BY Alison Bellamy
Labour has traditionally been the ‘safe’ option for many British Muslim voters. Dating back to the 1960s when Labour’s policies were historically pro-immigration, it became the obvious choice for many.
But recent times have seen a flurry of British Muslims, particularly the younger voters, opting for the Conservative Party. And as reported by Asian Sunday in our last issue, the British Asian vote was predicted by many to be a key demographic in determining many vital seats of power in these elections.
Political expert Dr Andrew Mycock, senior politics lecturer at University of Huddersfield, said the 2016 elections had perhaps been a ‘confusing’ time for some voters, as there had been so many different elections held at the same time.
Dr Mycock said: “Overall, I think Labour will be relieved that there has not been a complete meltdown, considering they are in opposition. I think they may well have seen a two or three per cent increase in votes. In reality, the figure they needed for complete confidence was probably closer to 15 per cent, if they wanted confirmation they could win the next election.
“In the north of England, Labour has defended their stronghold in larger cities like Manchester and Liverpool. And, with the success of Sadiq Khan in the London Mayoral elections, I believe Labour has enough to stitch together a success story.
“Of course the poor result for Labour in Scotland is disappointing for them, as they now become the third party.
Dr Mycock also commented that the anti-semitism row which rocked Labour a couple of weeks ago, did not appear to have caused lasting damage, according to the local election results. He said: “Across England overall I don’t think there has been much of an issue, but in Prestwich, Bury, an out and out ‘red’ Labour area, they have lost two seats and almost lost a third. This result alone would suggest some reaction from the large Jewish community. I don’t think this applies nationally, where the Jewish community is significant, but not big enough enough to make an impact.”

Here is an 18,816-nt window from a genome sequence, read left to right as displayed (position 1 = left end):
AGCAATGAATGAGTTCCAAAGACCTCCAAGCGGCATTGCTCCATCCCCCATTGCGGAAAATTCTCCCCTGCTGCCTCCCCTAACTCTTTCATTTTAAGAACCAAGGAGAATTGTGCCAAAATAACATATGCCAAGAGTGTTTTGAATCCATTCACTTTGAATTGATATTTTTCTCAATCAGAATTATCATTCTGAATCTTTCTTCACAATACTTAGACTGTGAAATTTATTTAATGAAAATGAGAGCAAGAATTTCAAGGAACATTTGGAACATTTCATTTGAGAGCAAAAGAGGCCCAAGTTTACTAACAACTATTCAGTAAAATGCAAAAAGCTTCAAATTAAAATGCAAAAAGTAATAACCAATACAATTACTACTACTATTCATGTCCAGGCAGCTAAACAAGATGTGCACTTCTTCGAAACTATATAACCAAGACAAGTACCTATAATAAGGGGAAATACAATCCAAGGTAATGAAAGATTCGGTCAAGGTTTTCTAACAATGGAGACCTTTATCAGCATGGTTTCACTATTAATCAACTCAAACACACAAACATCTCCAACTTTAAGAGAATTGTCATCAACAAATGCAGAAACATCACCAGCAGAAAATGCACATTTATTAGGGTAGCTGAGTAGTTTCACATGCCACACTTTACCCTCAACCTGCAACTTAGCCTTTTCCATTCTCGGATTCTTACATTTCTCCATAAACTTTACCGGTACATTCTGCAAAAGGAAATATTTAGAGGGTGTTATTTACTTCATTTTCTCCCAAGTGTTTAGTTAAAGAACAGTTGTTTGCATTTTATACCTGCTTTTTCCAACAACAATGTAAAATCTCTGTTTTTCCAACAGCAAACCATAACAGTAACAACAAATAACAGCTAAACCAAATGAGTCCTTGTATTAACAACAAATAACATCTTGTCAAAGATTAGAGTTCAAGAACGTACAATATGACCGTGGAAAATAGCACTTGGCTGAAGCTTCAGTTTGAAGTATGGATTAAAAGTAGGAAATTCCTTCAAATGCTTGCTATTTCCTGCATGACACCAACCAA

The investigations into actions of Bradford MP Naz Shah and former Mayor of London Ken Livingstone are underway. Ms Shah was suspended by the Labour party over ‘anti-Semitic’ comments she made before she was an MP. Jeremy Corbyn called the comments ‘offensive and unacceptable’, and restated that ‘The Labour Party is implacably opposed to anti-Semitism and all forms of racism’.
Dr Mycock said that following the 2016 elections, all political parties will claim they have had a good result, but will perhaps be disappointed on closer inspection.
“For the Conservatives, losing the London Mayor position is a massive blow,” he added.
“There was a concentrated assault on the character of Sadiq Khan picking on the fact he is a Muslim, and claims that he had links to extremism. It really says something about British politics when it comes to this. In my opinion, the onslaught has been distasteful and possibly damaging for the Conservatives.”